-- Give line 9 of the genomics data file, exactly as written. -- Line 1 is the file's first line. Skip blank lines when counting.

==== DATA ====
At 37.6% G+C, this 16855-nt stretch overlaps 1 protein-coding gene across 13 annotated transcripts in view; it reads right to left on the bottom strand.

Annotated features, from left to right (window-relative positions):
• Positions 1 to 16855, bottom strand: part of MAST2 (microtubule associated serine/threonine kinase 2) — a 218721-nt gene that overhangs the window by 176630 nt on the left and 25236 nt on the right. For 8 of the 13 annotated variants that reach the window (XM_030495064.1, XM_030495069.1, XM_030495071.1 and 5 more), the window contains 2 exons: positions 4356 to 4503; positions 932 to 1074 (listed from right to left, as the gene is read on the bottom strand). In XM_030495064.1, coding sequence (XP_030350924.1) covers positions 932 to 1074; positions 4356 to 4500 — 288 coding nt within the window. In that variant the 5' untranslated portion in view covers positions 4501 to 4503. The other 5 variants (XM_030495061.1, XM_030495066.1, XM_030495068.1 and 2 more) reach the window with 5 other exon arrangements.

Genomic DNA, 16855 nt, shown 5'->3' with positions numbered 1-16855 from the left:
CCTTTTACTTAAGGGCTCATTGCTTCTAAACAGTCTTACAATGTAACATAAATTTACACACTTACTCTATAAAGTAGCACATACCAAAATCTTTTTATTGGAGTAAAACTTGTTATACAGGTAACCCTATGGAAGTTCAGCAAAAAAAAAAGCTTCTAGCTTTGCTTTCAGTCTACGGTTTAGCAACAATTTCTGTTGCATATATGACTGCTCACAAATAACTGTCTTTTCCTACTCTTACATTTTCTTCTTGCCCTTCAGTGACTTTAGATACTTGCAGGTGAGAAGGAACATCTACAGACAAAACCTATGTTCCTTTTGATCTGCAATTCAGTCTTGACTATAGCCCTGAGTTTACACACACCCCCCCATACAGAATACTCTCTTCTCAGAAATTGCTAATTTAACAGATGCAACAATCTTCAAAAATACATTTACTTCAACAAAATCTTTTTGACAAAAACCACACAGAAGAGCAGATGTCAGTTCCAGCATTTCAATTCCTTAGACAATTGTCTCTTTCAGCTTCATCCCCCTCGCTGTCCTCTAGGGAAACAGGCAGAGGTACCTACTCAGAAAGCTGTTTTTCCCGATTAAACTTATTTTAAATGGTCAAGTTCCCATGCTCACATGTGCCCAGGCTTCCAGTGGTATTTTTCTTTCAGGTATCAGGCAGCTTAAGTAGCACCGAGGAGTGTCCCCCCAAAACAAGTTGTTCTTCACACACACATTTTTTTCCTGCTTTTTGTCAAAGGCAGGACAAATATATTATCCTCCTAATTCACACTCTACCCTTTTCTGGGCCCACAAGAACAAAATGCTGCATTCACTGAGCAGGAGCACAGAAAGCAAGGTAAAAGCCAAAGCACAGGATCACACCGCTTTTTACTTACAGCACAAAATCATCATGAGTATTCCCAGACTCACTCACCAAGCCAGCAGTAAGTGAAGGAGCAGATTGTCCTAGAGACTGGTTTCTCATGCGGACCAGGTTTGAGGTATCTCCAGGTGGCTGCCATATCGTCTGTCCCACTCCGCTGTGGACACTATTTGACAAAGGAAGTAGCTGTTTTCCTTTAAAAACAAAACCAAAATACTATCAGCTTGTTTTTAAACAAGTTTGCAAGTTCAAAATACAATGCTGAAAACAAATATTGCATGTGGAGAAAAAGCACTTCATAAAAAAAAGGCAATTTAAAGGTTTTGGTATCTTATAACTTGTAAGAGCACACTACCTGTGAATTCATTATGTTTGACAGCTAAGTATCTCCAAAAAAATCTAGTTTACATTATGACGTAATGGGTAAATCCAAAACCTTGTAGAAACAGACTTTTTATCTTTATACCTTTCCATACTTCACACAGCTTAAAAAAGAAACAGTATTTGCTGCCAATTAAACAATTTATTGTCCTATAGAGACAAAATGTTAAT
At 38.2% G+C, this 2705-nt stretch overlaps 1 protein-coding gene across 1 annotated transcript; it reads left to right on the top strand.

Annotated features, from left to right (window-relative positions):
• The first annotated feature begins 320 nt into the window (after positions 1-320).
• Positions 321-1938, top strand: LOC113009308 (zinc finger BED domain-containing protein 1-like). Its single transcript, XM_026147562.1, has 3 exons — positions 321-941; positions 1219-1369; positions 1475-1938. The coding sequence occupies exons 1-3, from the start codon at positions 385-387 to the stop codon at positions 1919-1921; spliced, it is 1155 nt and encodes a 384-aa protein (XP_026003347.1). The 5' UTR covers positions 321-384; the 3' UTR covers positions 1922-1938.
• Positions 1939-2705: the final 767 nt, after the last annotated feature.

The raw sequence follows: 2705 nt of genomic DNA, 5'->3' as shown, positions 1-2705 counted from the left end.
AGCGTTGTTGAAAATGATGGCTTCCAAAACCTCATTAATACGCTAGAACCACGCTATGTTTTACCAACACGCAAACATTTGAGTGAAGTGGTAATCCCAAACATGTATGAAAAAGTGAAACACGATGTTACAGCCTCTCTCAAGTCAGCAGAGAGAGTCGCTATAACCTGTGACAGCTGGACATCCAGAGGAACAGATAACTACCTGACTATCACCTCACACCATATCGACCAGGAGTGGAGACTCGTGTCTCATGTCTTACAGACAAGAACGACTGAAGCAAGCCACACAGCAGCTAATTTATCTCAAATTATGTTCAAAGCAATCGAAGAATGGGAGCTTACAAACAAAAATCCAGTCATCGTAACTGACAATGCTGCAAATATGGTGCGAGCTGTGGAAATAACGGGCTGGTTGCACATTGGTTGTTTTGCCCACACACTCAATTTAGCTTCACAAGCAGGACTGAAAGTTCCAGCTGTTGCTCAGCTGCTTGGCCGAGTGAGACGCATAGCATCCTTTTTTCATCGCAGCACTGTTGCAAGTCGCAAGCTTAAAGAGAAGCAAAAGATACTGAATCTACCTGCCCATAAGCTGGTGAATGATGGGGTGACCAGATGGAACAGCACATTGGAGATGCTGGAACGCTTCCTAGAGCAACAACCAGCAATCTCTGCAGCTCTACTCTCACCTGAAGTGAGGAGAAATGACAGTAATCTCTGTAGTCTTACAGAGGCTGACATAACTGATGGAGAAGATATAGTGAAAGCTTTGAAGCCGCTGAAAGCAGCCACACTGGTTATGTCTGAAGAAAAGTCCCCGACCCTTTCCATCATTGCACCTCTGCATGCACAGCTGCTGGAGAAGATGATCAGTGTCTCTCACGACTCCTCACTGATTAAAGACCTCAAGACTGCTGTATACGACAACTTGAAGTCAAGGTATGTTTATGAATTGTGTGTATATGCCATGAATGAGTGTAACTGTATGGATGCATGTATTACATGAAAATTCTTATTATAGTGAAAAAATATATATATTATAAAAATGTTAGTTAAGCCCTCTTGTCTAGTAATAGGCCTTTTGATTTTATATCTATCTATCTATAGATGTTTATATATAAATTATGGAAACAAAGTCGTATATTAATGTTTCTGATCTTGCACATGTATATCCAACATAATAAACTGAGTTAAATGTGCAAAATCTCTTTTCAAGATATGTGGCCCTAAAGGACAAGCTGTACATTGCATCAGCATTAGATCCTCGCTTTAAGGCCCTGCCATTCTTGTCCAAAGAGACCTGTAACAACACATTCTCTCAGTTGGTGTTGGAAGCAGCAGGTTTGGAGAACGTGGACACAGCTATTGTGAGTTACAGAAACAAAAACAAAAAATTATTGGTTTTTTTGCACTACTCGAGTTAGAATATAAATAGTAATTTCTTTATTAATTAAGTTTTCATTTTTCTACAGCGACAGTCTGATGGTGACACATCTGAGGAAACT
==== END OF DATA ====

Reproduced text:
• Positions 321-1938, top strand: LOC113009308 (zinc finger BED domain-containing protein 1-like). Its single transcript, XM_026147562.1, has 3 exons — positions 321-941; positions 1219-1369; positions 1475-1938. The coding sequence occupies exons 1-3, from the start codon at positions 385-387 to the stop codon at positions 1919-1921; spliced, it is 1155 nt and encodes a 384-aa protein (XP_026003347.1). The 5' UTR covers positions 321-384; the 3' UTR covers positions 1922-1938.